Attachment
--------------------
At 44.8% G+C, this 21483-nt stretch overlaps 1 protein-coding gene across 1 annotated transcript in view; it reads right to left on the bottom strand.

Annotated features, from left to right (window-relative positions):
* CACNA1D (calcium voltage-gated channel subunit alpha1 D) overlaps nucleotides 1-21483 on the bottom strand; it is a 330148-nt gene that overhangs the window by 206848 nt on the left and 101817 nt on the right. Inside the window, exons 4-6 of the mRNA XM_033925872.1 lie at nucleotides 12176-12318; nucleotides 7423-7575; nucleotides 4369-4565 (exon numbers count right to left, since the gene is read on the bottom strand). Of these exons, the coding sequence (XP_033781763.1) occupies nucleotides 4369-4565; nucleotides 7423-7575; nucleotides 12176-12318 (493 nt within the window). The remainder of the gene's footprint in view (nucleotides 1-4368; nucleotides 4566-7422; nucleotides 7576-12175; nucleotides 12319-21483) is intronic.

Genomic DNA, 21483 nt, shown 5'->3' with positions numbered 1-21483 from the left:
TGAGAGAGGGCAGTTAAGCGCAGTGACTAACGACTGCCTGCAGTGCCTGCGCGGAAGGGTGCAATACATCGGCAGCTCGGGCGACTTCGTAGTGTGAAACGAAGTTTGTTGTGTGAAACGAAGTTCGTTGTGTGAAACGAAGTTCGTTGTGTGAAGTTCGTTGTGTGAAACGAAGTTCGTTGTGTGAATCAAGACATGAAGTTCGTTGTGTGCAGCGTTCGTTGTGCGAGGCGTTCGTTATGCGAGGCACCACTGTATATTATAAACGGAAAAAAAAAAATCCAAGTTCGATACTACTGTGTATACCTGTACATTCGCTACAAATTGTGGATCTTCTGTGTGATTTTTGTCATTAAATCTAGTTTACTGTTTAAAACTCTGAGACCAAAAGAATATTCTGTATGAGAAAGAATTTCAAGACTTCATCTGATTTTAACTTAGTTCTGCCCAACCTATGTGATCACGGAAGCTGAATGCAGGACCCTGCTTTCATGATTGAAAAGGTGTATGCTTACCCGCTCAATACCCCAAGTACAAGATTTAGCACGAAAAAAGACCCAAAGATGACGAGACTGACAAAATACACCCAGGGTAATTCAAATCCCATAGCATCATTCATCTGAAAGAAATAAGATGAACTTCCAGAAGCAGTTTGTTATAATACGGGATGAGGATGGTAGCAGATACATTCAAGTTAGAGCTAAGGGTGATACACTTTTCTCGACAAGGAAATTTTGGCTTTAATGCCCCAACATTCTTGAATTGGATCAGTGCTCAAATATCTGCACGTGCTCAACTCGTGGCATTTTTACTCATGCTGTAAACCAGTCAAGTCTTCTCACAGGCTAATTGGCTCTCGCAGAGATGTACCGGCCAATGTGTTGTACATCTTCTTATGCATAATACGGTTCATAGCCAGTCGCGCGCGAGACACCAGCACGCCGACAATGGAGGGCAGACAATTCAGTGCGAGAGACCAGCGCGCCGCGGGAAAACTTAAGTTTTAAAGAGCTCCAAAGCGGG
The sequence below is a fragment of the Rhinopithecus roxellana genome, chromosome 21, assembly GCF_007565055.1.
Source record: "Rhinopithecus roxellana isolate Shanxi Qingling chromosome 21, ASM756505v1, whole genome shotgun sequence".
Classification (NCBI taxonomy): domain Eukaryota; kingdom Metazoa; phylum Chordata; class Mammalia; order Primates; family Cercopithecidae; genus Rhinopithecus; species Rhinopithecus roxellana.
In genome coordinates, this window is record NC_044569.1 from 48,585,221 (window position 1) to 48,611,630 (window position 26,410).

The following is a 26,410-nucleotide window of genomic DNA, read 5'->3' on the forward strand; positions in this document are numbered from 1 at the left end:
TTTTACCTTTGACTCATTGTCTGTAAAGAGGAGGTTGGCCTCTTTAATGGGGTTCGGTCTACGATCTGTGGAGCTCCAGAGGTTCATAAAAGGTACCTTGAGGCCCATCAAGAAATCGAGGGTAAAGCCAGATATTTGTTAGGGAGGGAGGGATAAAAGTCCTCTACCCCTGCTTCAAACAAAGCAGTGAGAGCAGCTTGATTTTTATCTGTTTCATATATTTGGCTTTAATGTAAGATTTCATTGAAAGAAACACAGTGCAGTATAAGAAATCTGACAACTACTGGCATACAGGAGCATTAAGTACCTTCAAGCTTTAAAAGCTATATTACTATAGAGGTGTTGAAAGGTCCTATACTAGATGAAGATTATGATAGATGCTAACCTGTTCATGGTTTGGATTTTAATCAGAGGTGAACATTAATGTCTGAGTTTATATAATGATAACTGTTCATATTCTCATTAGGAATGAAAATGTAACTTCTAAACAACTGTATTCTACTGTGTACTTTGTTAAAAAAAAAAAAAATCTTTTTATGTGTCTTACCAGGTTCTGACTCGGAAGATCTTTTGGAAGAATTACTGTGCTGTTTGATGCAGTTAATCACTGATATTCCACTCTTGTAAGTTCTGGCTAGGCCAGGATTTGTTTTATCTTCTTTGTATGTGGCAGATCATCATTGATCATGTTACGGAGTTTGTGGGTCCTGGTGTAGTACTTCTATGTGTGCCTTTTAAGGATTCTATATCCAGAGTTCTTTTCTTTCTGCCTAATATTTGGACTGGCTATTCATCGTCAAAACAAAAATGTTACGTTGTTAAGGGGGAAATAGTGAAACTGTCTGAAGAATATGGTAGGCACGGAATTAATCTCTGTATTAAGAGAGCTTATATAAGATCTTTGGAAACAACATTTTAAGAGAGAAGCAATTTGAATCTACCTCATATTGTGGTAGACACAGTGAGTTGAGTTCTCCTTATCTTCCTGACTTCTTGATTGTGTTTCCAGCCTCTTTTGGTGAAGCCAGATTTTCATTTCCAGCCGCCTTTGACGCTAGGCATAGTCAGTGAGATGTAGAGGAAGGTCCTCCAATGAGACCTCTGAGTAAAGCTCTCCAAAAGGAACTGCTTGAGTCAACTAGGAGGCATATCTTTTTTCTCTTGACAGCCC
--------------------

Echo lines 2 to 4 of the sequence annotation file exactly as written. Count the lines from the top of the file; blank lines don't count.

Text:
Annotated features, from left to right (window-relative positions):
* CACNA1D (calcium voltage-gated channel subunit alpha1 D) overlaps nucleotides 1-21483 on the bottom strand; it is a 330148-nt gene that overhangs the window by 206848 nt on the left and 101817 nt on the right. Inside the window, exons 4-6 of the mRNA XM_033925872.1 lie at nucleotides 12176-12318; nucleotides 7423-7575; nucleotides 4369-4565 (exon numbers count right to left, since the gene is read on the bottom strand). Of these exons, the coding sequence (XP_033781763.1) occupies nucleotides 4369-4565; nucleotides 7423-7575; nucleotides 12176-12318 (493 nt within the window). The remainder of the gene's footprint in view (nucleotides 1-4368; nucleotides 4566-7422; nucleotides 7576-12175; nucleotides 12319-21483) is intronic.

Genomic DNA, 21483 nt, shown 5'->3' with positions numbered 1-21483 from the left: